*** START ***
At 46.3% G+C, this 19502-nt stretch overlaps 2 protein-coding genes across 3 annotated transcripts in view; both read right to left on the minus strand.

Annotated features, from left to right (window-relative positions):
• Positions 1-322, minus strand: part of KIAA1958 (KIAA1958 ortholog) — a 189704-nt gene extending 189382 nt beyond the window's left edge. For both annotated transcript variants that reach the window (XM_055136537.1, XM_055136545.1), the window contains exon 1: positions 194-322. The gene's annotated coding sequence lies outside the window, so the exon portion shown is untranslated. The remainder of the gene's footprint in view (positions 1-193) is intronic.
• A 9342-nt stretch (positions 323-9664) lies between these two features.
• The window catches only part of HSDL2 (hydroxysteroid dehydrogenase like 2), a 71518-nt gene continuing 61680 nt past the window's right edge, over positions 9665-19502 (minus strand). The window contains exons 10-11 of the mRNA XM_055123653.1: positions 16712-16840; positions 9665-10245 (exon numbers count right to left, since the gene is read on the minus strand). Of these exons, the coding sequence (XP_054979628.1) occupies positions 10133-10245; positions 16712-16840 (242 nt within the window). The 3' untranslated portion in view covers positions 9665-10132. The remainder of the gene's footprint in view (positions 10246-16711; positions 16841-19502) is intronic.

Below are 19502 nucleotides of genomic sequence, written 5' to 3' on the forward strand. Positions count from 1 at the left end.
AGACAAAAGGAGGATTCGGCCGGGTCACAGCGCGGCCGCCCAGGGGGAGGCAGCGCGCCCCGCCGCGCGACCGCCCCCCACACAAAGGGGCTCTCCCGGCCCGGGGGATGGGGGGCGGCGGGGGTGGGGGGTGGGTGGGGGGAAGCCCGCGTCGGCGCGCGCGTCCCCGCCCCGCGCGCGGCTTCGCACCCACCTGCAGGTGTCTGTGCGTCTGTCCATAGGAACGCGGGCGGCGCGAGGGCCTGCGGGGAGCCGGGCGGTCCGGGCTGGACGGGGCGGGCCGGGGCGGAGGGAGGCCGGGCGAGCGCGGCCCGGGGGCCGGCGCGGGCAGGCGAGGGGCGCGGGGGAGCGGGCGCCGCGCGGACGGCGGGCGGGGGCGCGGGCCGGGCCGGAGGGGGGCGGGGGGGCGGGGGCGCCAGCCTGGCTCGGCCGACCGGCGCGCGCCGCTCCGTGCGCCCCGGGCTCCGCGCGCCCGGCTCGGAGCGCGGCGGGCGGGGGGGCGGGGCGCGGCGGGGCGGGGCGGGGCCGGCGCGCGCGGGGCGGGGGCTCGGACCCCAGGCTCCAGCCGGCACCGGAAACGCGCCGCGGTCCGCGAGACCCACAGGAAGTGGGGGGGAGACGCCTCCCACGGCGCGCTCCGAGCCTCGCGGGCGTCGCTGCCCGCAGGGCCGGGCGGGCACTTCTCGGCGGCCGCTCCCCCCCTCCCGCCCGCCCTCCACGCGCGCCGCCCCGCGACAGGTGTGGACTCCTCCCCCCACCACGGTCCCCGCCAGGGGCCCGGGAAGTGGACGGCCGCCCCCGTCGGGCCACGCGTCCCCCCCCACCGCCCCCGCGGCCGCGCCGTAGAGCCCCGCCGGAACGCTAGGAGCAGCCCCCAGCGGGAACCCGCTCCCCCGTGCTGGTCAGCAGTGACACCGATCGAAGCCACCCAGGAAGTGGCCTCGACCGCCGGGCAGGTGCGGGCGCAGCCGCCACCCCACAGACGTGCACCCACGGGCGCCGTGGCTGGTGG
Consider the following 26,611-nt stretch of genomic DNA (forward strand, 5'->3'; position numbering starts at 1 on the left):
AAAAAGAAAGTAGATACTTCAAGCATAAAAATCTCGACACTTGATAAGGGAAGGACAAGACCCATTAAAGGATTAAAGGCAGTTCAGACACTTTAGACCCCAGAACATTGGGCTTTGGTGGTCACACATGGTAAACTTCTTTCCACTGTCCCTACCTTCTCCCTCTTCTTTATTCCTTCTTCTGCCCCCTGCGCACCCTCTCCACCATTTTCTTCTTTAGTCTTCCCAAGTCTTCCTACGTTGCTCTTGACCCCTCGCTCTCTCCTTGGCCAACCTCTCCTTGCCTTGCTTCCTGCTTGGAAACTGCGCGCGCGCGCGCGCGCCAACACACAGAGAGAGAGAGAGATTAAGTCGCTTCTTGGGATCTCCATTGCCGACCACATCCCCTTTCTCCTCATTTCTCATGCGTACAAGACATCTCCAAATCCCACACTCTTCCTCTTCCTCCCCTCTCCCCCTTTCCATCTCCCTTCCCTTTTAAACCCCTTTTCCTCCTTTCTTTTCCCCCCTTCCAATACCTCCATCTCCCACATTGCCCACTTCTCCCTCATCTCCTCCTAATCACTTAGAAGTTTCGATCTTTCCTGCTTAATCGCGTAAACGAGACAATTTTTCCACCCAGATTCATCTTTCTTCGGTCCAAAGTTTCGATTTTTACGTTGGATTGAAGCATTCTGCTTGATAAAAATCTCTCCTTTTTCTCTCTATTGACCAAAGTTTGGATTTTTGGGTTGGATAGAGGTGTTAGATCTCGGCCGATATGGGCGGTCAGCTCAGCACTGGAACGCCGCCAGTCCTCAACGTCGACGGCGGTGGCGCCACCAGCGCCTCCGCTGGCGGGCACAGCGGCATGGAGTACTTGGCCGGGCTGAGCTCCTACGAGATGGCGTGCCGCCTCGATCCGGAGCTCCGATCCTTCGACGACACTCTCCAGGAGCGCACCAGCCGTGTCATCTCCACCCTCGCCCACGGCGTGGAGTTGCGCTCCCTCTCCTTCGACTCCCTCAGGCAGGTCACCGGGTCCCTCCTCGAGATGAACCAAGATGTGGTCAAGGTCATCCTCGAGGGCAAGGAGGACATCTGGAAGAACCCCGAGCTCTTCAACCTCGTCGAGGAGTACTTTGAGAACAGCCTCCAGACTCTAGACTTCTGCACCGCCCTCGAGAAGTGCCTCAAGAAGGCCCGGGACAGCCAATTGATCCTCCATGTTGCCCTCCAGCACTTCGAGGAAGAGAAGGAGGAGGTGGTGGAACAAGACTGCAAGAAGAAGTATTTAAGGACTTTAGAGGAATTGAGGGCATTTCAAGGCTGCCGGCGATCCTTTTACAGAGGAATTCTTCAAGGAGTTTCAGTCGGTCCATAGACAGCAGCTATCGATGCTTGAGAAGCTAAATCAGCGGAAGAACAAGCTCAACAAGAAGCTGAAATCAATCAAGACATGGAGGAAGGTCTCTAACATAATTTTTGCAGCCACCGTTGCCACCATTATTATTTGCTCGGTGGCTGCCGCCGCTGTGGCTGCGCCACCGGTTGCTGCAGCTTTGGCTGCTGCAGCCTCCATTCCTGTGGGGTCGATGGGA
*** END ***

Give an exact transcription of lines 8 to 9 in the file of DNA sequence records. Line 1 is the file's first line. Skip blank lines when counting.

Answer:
Consider the following 26,611-nt stretch of genomic DNA (forward strand, 5'->3'; position numbering starts at 1 on the left):
AAAAAGAAAGTAGATACTTCAAGCATAAAAATCTCGACACTTGATAAGGGAAGGACAAGACCCATTAAAGGATTAAAGGCAGTTCAGACACTTTAGACCCCAGAACATTGGGCTTTGGTGGTCACACATGGTAAACTTCTTTCCACTGTCCCTACCTTCTCCCTCTTCTTTATTCCTTCTTCTGCCCCCTGCGCACCCTCTCCACCATTTTCTTCTTTAGTCTTCCCAAGTCTTCCTACGTTGCTCTTGACCCCTCGCTCTCTCCTTGGCCAACCTCTCCTTGCCTTGCTTCCTGCTTGGAAACTGCGCGCGCGCGCGCGCGCCAACACACAGAGAGAGAGAGAGATTAAGTCGCTTCTTGGGATCTCCATTGCCGACCACATCCCCTTTCTCCTCATTTCTCATGCGTACAAGACATCTCCAAATCCCACACTCTTCCTCTTCCTCCCCTCTCCCCCTTTCCATCTCCCTTCCCTTTTAAACCCCTTTTCCTCCTTTCTTTTCCCCCCTTCCAATACCTCCATCTCCCACATTGCCCACTTCTCCCTCATCTCCTCCTAATCACTTAGAAGTTTCGATCTTTCCTGCTTAATCGCGTAAACGAGACAATTTTTCCACCCAGATTCATCTTTCTTCGGTCCAAAGTTTCGATTTTTACGTTGGATTGAAGCATTCTGCTTGATAAAAATCTCTCCTTTTTCTCTCTATTGACCAAAGTTTGGATTTTTGGGTTGGATAGAGGTGTTAGATCTCGGCCGATATGGGCGGTCAGCTCAGCACTGGAACGCCGCCAGTCCTCAACGTCGACGGCGGTGGCGCCACCAGCGCCTCCGCTGGCGGGCACAGCGGCATGGAGTACTTGGCCGGGCTGAGCTCCTACGAGATGGCGTGCCGCCTCGATCCGGAGCTCCGATCCTTCGACGACACTCTCCAGGAGCGCACCAGCCGTGTCATCTCCACCCTCGCCCACGGCGTGGAGTTGCGCTCCCTCTCCTTCGACTCCCTCAGGCAGGTCACCGGGTCCCTCCTCGAGATGAACCAAGATGTGGTCAAGGTCATCCTCGAGGGCAAGGAGGACATCTGGAAGAACCCCGAGCTCTTCAACCTCGTCGAGGAGTACTTTGAGAACAGCCTCCAGACTCTAGACTTCTGCACCGCCCTCGAGAAGTGCCTCAAGAAGGCCCGGGACAGCCAATTGATCCTCCATGTTGCCCTCCAGCACTTCGAGGAAGAGAAGGAGGAGGTGGTGGAACAAGACTGCAAGAAGAAGTATTTAAGGACTTTAGAGGAATTGAGGGCATTTCAAGGCTGCCGGCGATCCTTTTACAGAGGAATTCTTCAAGGAGTTTCAGTCGGTCCATAGACAGCAGCTATCGATGCTTGAGAAGCTAAATCAGCGGAAGAACAAGCTCAACAAGAAGCTGAAATCAATCAAGACATGGAGGAAGGTCTCTAACATAATTTTTGCAGCCACCGTTGCCACCATTATTATTTGCTCGGTGGCTGCCGCCGCTGTGGCTGCGCCACCGGTTGCTGCAGCTTTGGCTGCTGCAGCCTCCATTCCTGTGGGGTCGATGGGA